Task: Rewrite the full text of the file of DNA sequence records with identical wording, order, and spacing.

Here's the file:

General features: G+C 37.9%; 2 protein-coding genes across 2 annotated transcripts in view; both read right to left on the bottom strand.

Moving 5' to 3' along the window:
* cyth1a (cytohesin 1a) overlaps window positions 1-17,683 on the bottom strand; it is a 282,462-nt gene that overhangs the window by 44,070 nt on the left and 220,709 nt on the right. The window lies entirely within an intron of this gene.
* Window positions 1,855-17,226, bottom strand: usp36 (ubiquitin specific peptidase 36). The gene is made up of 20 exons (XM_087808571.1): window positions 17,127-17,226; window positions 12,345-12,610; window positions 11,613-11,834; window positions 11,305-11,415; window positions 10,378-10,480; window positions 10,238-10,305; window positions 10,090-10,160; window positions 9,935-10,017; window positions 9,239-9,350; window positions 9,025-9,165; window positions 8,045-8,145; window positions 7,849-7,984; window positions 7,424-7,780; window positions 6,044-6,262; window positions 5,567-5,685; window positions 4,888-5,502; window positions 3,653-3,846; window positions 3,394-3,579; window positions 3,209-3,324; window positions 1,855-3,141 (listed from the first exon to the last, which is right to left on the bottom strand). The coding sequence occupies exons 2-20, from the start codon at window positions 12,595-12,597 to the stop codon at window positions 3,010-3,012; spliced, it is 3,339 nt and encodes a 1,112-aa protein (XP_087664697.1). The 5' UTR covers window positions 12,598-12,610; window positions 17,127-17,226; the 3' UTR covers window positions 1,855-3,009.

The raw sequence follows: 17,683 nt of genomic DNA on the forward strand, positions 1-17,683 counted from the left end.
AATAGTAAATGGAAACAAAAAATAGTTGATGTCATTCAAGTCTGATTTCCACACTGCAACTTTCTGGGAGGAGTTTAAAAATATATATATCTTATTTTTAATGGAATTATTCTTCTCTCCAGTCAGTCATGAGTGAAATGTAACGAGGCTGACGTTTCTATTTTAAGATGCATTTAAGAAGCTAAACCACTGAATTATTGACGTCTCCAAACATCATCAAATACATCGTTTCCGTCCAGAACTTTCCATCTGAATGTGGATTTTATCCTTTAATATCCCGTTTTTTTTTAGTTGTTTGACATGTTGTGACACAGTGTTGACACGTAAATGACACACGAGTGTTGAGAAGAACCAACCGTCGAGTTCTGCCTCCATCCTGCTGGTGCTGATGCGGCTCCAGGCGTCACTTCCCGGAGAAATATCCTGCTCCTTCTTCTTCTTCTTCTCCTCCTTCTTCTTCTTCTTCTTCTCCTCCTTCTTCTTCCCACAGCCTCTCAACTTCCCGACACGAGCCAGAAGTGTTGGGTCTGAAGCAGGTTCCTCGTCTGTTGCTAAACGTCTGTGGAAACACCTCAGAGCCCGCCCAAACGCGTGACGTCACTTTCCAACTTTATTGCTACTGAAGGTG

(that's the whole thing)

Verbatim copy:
General features: G+C 37.9%; 2 protein-coding genes across 2 annotated transcripts in view; both read right to left on the bottom strand.

Moving 5' to 3' along the window:
* cyth1a (cytohesin 1a) overlaps window positions 1-17,683 on the bottom strand; it is a 282,462-nt gene that overhangs the window by 44,070 nt on the left and 220,709 nt on the right. The window lies entirely within an intron of this gene.
* Window positions 1,855-17,226, bottom strand: usp36 (ubiquitin specific peptidase 36). The gene is made up of 20 exons (XM_087808571.1): window positions 17,127-17,226; window positions 12,345-12,610; window positions 11,613-11,834; window positions 11,305-11,415; window positions 10,378-10,480; window positions 10,238-10,305; window positions 10,090-10,160; window positions 9,935-10,017; window positions 9,239-9,350; window positions 9,025-9,165; window positions 8,045-8,145; window positions 7,849-7,984; window positions 7,424-7,780; window positions 6,044-6,262; window positions 5,567-5,685; window positions 4,888-5,502; window positions 3,653-3,846; window positions 3,394-3,579; window positions 3,209-3,324; window positions 1,855-3,141 (listed from the first exon to the last, which is right to left on the bottom strand). The coding sequence occupies exons 2-20, from the start codon at window positions 12,595-12,597 to the stop codon at window positions 3,010-3,012; spliced, it is 3,339 nt and encodes a 1,112-aa protein (XP_087664697.1). The 5' UTR covers window positions 12,598-12,610; window positions 17,127-17,226; the 3' UTR covers window positions 1,855-3,009.

The raw sequence follows: 17,683 nt of genomic DNA on the forward strand, positions 1-17,683 counted from the left end.
AATAGTAAATGGAAACAAAAAATAGTTGATGTCATTCAAGTCTGATTTCCACACTGCAACTTTCTGGGAGGAGTTTAAAAATATATATATCTTATTTTTAATGGAATTATTCTTCTCTCCAGTCAGTCATGAGTGAAATGTAACGAGGCTGACGTTTCTATTTTAAGATGCATTTAAGAAGCTAAACCACTGAATTATTGACGTCTCCAAACATCATCAAATACATCGTTTCCGTCCAGAACTTTCCATCTGAATGTGGATTTTATCCTTTAATATCCCGTTTTTTTTTAGTTGTTTGACATGTTGTGACACAGTGTTGACACGTAAATGACACACGAGTGTTGAGAAGAACCAACCGTCGAGTTCTGCCTCCATCCTGCTGGTGCTGATGCGGCTCCAGGCGTCACTTCCCGGAGAAATATCCTGCTCCTTCTTCTTCTTCTTCTCCTCCTTCTTCTTCTTCTTCTTCTCCTCCTTCTTCTTCCCACAGCCTCTCAACTTCCCGACACGAGCCAGAAGTGTTGGGTCTGAAGCAGGTTCCTCGTCTGTTGCTAAACGTCTGTGGAAACACCTCAGAGCCCGCCCAAACGCGTGACGTCACTTTCCAACTTTATTGCTACTGAAGGTG